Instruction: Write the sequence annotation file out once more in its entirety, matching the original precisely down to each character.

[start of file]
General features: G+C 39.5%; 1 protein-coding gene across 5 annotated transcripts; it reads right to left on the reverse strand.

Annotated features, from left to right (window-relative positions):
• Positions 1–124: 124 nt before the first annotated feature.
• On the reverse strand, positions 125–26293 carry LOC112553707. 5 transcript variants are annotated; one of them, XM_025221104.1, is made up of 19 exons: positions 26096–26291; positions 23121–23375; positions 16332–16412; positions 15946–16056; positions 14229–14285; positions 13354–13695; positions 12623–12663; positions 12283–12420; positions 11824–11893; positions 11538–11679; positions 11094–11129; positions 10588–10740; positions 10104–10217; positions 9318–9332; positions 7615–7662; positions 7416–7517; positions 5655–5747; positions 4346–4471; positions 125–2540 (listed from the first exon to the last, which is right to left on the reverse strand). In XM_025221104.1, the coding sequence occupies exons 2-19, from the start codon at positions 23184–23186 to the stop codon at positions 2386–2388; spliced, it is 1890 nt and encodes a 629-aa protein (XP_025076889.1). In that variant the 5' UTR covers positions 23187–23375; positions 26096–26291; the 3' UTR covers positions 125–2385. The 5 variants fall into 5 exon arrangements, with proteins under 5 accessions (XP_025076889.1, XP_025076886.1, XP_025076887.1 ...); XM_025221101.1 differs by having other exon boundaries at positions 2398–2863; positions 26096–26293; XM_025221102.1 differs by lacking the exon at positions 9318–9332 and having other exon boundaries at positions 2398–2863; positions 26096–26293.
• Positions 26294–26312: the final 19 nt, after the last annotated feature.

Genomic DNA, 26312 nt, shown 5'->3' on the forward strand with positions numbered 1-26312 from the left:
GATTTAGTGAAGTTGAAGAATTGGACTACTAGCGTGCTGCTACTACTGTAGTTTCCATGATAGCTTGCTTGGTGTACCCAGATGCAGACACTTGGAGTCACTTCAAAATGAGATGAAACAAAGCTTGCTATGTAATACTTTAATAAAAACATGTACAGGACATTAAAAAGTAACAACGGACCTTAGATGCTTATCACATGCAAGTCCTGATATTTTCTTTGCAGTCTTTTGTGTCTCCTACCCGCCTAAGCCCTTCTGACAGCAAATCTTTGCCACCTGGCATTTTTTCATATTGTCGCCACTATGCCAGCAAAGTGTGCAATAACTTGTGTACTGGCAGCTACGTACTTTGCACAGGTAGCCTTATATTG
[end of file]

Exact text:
General features: G+C 39.5%; 1 protein-coding gene across 5 annotated transcripts; it reads right to left on the reverse strand.

Annotated features, from left to right (window-relative positions):
• Positions 1–124: 124 nt before the first annotated feature.
• On the reverse strand, positions 125–26293 carry LOC112553707. 5 transcript variants are annotated; one of them, XM_025221104.1, is made up of 19 exons: positions 26096–26291; positions 23121–23375; positions 16332–16412; positions 15946–16056; positions 14229–14285; positions 13354–13695; positions 12623–12663; positions 12283–12420; positions 11824–11893; positions 11538–11679; positions 11094–11129; positions 10588–10740; positions 10104–10217; positions 9318–9332; positions 7615–7662; positions 7416–7517; positions 5655–5747; positions 4346–4471; positions 125–2540 (listed from the first exon to the last, which is right to left on the reverse strand). In XM_025221104.1, the coding sequence occupies exons 2-19, from the start codon at positions 23184–23186 to the stop codon at positions 2386–2388; spliced, it is 1890 nt and encodes a 629-aa protein (XP_025076889.1). In that variant the 5' UTR covers positions 23187–23375; positions 26096–26291; the 3' UTR covers positions 125–2385. The 5 variants fall into 5 exon arrangements, with proteins under 5 accessions (XP_025076889.1, XP_025076886.1, XP_025076887.1 ...); XM_025221101.1 differs by having other exon boundaries at positions 2398–2863; positions 26096–26293; XM_025221102.1 differs by lacking the exon at positions 9318–9332 and having other exon boundaries at positions 2398–2863; positions 26096–26293.
• Positions 26294–26312: the final 19 nt, after the last annotated feature.

Genomic DNA, 26312 nt, shown 5'->3' on the forward strand with positions numbered 1-26312 from the left:
GATTTAGTGAAGTTGAAGAATTGGACTACTAGCGTGCTGCTACTACTGTAGTTTCCATGATAGCTTGCTTGGTGTACCCAGATGCAGACACTTGGAGTCACTTCAAAATGAGATGAAACAAAGCTTGCTATGTAATACTTTAATAAAAACATGTACAGGACATTAAAAAGTAACAACGGACCTTAGATGCTTATCACATGCAAGTCCTGATATTTTCTTTGCAGTCTTTTGTGTCTCCTACCCGCCTAAGCCCTTCTGACAGCAAATCTTTGCCACCTGGCATTTTTTCATATTGTCGCCACTATGCCAGCAAAGTGTGCAATAACTTGTGTACTGGCAGCTACGTACTTTGCACAGGTAGCCTTATATTG